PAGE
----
If the past few years are any indication, the album format has been on the rise in electronic music. This wasn’t always the case, as EPs had long dominated the landscapes of all its subgenres at least tangentially related to the dance floor. That still holds true today, but there’s definitely been a recent tendency of artists turning to the LP as a means of branching out and experimenting with their sound, and 2017 has been no exception. As a result, these past three months have already provided us with an array of stellar electronic albums. Below, I’ll cover some of my personal favorites.
Turinn – 18 ½ Minute Gaps
What better way to start than with an album that offers something for electronic music enthusiasts of every kind? For a release that displays such a mastery of the craft, it surprised me to learn that 18 ½ Minute Gaps is Turinn’s debut, especially since it landed on Manchester’s Modern Love – a label known to stick to its core artists. The two are a perfect match, though, as Turinn’s jack-of-all-trades approach to genre experimentation combined with a consistently recognizable aesthetic is right at home with label mainstays Andy Stott and Demdike Stare.
It wouldn’t be an understatement to say there’s as many genres covered on here as there are tracks, with the transitions between them being often jarring, yet always logical. The dizzying drill ‘n’ bass of “Spawn”, for example, is immediately offset by “Petrichor”, a slowburner that’s all eerie pads and submerged vocal samples. “1625” achieves a similar kind of balance all on its own, its lush synths juxtaposed against a stuttering beat to yield what sounds like deep house with anxiety issues. Elsewhere, there’s industrial techno on “Elba”, Aphex Twin-esque IDM on “Ondine”, and hip-hop a la Los Angeles-era Flying Lotus on “Parratactico”. All these tracks have little in common beyond a heavy usage of breakbeats and an atmosphere of unease, achieved in part via the murky production style. But that’s exactly what makes this a Modern Love release through and through.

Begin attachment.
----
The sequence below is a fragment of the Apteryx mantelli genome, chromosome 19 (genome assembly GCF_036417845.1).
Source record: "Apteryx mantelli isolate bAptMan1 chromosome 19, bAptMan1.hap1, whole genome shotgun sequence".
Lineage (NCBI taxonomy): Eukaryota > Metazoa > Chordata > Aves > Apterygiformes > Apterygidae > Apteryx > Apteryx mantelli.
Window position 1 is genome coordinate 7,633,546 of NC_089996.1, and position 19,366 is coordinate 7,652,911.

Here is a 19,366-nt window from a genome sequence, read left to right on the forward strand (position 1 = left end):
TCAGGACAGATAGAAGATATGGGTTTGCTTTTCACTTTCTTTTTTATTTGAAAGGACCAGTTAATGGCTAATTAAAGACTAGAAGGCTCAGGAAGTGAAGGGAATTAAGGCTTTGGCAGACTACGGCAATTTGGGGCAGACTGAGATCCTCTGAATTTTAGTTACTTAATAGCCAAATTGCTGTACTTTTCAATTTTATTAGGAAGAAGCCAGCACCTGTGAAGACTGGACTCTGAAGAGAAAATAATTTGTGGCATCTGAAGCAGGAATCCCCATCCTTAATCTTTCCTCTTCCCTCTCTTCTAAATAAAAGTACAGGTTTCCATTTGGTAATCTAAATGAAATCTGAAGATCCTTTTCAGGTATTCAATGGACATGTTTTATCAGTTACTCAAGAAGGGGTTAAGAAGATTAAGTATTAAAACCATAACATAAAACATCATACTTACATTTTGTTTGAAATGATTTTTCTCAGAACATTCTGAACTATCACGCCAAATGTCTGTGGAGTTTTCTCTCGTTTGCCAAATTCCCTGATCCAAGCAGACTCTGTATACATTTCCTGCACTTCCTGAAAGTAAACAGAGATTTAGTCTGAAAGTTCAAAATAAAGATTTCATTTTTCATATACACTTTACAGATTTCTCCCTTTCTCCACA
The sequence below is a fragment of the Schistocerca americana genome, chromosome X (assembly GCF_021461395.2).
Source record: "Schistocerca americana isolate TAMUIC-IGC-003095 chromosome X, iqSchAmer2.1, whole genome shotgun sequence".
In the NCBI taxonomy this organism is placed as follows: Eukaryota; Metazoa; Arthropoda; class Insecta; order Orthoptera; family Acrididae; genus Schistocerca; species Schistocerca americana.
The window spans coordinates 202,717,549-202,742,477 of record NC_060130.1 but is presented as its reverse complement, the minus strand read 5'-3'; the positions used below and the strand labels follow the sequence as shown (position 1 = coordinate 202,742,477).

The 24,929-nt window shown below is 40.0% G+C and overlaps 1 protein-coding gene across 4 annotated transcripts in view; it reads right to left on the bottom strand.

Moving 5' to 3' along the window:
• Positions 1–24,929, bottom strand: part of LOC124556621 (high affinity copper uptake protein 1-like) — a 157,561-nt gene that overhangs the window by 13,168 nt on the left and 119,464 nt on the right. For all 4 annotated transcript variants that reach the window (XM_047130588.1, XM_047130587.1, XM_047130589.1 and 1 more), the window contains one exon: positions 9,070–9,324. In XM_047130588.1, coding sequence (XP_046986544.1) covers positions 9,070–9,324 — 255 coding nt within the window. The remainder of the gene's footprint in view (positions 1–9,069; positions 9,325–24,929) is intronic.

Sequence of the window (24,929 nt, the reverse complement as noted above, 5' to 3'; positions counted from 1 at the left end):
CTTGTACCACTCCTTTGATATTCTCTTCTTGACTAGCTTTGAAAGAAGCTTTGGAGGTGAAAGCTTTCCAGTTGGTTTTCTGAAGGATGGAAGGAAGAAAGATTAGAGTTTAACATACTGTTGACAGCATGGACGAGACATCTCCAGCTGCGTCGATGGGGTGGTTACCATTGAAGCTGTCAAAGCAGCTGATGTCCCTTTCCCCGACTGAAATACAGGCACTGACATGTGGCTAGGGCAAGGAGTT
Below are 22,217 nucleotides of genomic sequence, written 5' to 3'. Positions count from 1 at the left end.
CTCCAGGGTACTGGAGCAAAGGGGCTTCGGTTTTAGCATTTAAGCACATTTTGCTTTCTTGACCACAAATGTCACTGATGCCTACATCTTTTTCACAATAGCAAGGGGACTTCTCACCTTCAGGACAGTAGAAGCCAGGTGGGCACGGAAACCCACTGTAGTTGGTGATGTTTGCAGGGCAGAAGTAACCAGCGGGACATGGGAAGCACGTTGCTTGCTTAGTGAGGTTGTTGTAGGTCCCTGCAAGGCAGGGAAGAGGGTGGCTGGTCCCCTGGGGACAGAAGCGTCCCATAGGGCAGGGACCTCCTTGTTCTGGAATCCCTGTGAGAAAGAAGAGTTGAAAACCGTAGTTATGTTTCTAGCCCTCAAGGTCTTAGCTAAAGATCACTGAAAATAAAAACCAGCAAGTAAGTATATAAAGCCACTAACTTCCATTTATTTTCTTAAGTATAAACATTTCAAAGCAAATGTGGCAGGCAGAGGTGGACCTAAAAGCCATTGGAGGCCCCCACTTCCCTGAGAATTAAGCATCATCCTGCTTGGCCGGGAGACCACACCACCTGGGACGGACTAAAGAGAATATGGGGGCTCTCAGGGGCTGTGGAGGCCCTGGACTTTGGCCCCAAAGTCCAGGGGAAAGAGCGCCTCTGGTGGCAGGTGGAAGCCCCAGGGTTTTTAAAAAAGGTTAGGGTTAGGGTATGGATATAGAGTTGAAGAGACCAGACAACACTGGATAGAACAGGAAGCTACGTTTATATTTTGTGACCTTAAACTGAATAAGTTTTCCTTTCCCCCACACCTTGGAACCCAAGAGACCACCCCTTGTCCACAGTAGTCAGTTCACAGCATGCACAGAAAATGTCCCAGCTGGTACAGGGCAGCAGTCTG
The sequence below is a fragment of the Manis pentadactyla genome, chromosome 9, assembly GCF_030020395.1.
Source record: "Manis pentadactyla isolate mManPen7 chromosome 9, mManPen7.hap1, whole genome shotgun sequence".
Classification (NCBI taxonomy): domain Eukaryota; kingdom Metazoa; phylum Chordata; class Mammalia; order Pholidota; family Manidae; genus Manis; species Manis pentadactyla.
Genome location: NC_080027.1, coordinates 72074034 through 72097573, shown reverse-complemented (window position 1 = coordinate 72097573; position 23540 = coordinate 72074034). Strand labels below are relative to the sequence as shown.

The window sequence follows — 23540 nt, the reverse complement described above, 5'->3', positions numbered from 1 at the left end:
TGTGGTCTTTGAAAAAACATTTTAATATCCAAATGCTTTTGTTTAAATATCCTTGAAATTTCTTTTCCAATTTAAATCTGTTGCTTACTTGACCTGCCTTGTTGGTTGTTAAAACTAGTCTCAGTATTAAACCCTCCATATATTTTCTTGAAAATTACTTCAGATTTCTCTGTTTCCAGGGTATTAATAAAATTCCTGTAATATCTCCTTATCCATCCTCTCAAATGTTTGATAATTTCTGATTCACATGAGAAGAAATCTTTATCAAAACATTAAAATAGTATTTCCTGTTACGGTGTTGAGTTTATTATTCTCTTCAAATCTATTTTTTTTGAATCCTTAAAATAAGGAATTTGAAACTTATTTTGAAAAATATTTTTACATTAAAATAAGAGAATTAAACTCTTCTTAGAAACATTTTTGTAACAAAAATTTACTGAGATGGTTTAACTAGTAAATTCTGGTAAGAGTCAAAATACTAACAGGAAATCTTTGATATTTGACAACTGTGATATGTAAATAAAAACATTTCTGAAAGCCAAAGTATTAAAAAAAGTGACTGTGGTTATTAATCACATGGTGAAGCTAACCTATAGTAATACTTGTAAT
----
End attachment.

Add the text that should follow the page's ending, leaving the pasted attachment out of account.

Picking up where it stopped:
Lawrence English – Cruel Optimism
Where 18 ½ Minute Gaps is experimental while maintaining an accessible exterior, ambient/drone veteran Lawrence English‘s new opus is exactly the opposite. Taking its title from a Lauren Berlant book of the same name, Cruel Optimism is drenched in a bleak outlook on modern society that’s reinforced by its soundscapes of impenetrable gloom, but weirdly enough, the destination it arrives at is an uplifting one. I say destination because this is one of those albums that truly feel like a journey, on which fans of Tim Hecker and the like will be eager to hop along for the ride. As such, the album all but demands to be listened from start to finish, since taking any given song out of context just works to its detriment. Take “Hammering A Screw”, for instance: on its own, it’s little more than a minute and a half of noisy melodrama; nested right after the aptly titled “The Quietest Shore”, however, it represents a pivotal shift in tone and makes for one of the album’s most cathartic moments.